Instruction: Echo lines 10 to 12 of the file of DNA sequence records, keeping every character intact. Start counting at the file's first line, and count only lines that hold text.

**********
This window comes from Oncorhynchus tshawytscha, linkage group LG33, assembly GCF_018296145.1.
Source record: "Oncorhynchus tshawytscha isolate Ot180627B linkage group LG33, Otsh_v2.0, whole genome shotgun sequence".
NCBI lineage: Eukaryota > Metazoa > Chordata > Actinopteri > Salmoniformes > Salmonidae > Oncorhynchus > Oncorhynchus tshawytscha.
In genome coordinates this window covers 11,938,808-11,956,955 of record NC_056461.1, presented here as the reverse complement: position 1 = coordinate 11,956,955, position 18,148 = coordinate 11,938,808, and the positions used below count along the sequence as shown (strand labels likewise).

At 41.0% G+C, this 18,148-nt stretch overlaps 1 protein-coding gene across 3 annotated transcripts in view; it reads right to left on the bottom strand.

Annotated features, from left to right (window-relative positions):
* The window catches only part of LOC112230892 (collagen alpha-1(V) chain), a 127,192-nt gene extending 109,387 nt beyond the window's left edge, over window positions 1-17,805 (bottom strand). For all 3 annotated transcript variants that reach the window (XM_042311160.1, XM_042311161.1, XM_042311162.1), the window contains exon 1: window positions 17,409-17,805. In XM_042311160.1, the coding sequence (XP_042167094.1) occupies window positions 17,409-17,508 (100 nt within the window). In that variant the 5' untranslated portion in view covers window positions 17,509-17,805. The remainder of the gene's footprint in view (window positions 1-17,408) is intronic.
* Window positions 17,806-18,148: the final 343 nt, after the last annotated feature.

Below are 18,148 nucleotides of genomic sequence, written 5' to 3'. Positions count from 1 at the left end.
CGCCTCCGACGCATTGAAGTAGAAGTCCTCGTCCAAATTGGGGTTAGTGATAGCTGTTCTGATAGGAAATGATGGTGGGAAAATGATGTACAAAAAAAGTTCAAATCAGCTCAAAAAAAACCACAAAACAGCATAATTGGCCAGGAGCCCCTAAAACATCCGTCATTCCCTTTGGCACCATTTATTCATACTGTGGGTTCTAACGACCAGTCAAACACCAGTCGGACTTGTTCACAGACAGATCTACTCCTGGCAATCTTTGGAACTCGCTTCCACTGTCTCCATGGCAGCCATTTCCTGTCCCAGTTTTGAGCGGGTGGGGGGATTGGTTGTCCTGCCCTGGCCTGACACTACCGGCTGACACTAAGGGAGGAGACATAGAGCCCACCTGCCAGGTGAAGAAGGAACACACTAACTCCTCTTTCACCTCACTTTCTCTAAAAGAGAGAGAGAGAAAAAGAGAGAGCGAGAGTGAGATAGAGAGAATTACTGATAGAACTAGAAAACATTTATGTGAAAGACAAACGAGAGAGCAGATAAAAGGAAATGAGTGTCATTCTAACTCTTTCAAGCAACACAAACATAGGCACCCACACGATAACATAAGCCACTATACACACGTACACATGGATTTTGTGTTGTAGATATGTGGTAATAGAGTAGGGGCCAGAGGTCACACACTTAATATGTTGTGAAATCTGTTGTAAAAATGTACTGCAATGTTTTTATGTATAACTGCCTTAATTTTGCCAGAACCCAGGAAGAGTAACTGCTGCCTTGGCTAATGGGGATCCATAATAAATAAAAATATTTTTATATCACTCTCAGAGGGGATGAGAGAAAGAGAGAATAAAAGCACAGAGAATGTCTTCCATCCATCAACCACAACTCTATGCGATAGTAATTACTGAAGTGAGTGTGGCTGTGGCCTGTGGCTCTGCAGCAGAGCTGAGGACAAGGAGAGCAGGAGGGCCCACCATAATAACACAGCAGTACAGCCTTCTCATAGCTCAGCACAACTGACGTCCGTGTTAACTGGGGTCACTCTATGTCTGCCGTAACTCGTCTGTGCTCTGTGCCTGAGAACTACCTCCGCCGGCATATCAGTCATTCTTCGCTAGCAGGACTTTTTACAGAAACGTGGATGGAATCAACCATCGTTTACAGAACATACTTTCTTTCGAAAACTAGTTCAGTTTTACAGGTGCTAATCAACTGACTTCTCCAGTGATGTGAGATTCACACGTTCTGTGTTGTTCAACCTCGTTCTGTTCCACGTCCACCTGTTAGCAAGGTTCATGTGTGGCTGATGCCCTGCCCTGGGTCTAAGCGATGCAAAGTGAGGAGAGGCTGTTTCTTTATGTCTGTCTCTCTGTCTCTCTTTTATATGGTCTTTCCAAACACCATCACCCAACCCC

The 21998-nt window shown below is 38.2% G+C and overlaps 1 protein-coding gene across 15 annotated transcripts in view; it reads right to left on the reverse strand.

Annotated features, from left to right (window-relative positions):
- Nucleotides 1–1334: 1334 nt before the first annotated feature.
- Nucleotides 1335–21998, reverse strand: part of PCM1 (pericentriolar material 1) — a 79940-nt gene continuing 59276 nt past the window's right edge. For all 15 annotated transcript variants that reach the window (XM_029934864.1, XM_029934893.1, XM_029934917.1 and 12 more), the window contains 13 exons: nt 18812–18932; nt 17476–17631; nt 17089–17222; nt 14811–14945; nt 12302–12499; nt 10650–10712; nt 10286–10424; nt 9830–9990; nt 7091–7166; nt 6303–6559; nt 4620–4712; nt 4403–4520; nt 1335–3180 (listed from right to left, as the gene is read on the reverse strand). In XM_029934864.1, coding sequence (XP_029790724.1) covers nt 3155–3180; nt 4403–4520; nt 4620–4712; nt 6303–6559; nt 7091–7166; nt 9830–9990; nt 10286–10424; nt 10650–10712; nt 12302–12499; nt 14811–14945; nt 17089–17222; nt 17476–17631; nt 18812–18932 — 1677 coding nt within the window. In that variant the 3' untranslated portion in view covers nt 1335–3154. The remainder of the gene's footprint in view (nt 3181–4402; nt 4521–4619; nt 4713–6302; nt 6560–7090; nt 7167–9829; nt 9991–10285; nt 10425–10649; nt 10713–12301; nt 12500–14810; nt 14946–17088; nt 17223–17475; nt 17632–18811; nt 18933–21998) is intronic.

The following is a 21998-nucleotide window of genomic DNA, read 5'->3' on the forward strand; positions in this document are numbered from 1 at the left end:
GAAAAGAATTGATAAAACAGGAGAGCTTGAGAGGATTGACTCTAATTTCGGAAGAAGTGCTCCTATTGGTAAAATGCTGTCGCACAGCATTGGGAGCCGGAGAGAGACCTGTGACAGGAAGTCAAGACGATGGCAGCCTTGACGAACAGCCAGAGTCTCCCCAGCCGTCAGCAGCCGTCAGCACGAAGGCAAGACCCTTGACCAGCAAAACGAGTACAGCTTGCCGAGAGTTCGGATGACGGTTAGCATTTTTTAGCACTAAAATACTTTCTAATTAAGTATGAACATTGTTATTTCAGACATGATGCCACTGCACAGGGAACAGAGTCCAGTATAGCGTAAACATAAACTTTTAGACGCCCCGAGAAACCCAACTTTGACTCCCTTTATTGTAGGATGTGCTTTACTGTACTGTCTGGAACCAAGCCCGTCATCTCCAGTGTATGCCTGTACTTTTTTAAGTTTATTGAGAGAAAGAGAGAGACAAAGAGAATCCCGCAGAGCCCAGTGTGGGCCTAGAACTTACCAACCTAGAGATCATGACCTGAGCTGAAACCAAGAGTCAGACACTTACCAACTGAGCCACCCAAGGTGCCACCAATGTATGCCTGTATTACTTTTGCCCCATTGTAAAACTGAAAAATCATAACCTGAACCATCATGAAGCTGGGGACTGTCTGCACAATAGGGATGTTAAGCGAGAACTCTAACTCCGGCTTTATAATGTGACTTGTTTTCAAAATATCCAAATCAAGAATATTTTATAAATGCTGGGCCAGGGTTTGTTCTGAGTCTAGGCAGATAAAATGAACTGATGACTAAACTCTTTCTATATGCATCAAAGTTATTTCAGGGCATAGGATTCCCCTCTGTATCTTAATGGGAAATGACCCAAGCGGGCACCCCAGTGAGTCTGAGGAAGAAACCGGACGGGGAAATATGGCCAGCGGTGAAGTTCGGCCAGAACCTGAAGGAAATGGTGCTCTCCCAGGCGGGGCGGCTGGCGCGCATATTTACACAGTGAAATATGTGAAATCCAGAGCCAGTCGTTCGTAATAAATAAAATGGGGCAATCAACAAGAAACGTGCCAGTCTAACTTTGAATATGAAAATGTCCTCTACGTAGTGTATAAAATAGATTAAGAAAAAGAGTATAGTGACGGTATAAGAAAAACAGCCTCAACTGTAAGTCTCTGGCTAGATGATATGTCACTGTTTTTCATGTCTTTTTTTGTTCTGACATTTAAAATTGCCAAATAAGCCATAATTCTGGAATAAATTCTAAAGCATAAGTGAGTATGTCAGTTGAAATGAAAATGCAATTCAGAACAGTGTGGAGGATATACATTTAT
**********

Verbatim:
CGCCTCCGACGCATTGAAGTAGAAGTCCTCGTCCAAATTGGGGTTAGTGATAGCTGTTCTGATAGGAAATGATGGTGGGAAAATGATGTACAAAAAAAGTTCAAATCAGCTCAAAAAAAACCACAAAACAGCATAATTGGCCAGGAGCCCCTAAAACATCCGTCATTCCCTTTGGCACCATTTATTCATACTGTGGGTTCTAACGACCAGTCAAACACCAGTCGGACTTGTTCACAGACAGATCTACTCCTGGCAATCTTTGGAACTCGCTTCCACTGTCTCCATGGCAGCCATTTCCTGTCCCAGTTTTGAGCGGGTGGGGGGATTGGTTGTCCTGCCCTGGCCTGACACTACCGGCTGACACTAAGGGAGGAGACATAGAGCCCACCTGCCAGGTGAAGAAGGAACACACTAACTCCTCTTTCACCTCACTTTCTCTAAAAGAGAGAGAGAGAAAAAGAGAGAGCGAGAGTGAGATAGAGAGAATTACTGATAGAACTAGAAAACATTTATGTGAAAGACAAACGAGAGAGCAGATAAAAGGAAATGAGTGTCATTCTAACTCTTTCAAGCAACACAAACATAGGCACCCACACGATAACATAAGCCACTATACACACGTACACATGGATTTTGTGTTGTAGATATGTGGTAATAGAGTAGGGGCCAGAGGTCACACACTTAATATGTTGTGAAATCTGTTGTAAAAATGTACTGCAATGTTTTTATGTATAACTGCCTTAATTTTGCCAGAACCCAGGAAGAGTAACTGCTGCCTTGGCTAATGGGGATCCATAATAAATAAAAATATTTTTATATCACTCTCAGAGGGGATGAGAGAAAGAGAGAATAAAAGCACAGAGAATGTCTTCCATCCATCAACCACAACTCTATGCGATAGTAATTACTGAAGTGAGTGTGGCTGTGGCCTGTGGCTCTGCAGCAGAGCTGAGGACAAGGAGAGCAGGAGGGCCCACCATAATAACACAGCAGTACAGCCTTCTCATAGCTCAGCACAACTGACGTCCGTGTTAACTGGGGTCACTCTATGTCTGCCGTAACTCGTCTGTGCTCTGTGCCTGAGAACTACCTCCGCCGGCATATCAGTCATTCTTCGCTAGCAGGACTTTTTACAGAAACGTGGATGGAATCAACCATCGTTTACAGAACATACTTTCTTTCGAAAACTAGTTCAGTTTTACAGGTGCTAATCAACTGACTTCTCCAGTGATGTGAGATTCACACGTTCTGTGTTGTTCAACCTCGTTCTGTTCCACGTCCACCTGTTAGCAAGGTTCATGTGTGGCTGATGCCCTGCCCTGGGTCTAAGCGATGCAAAGTGAGGAGAGGCTGTTTCTTTATGTCTGTCTCTCTGTCTCTCTTTTATATGGTCTTTCCAAACACCATCACCCAACCCC

The 21998-nt window shown below is 38.2% G+C and overlaps 1 protein-coding gene across 15 annotated transcripts in view; it reads right to left on the reverse strand.

Annotated features, from left to right (window-relative positions):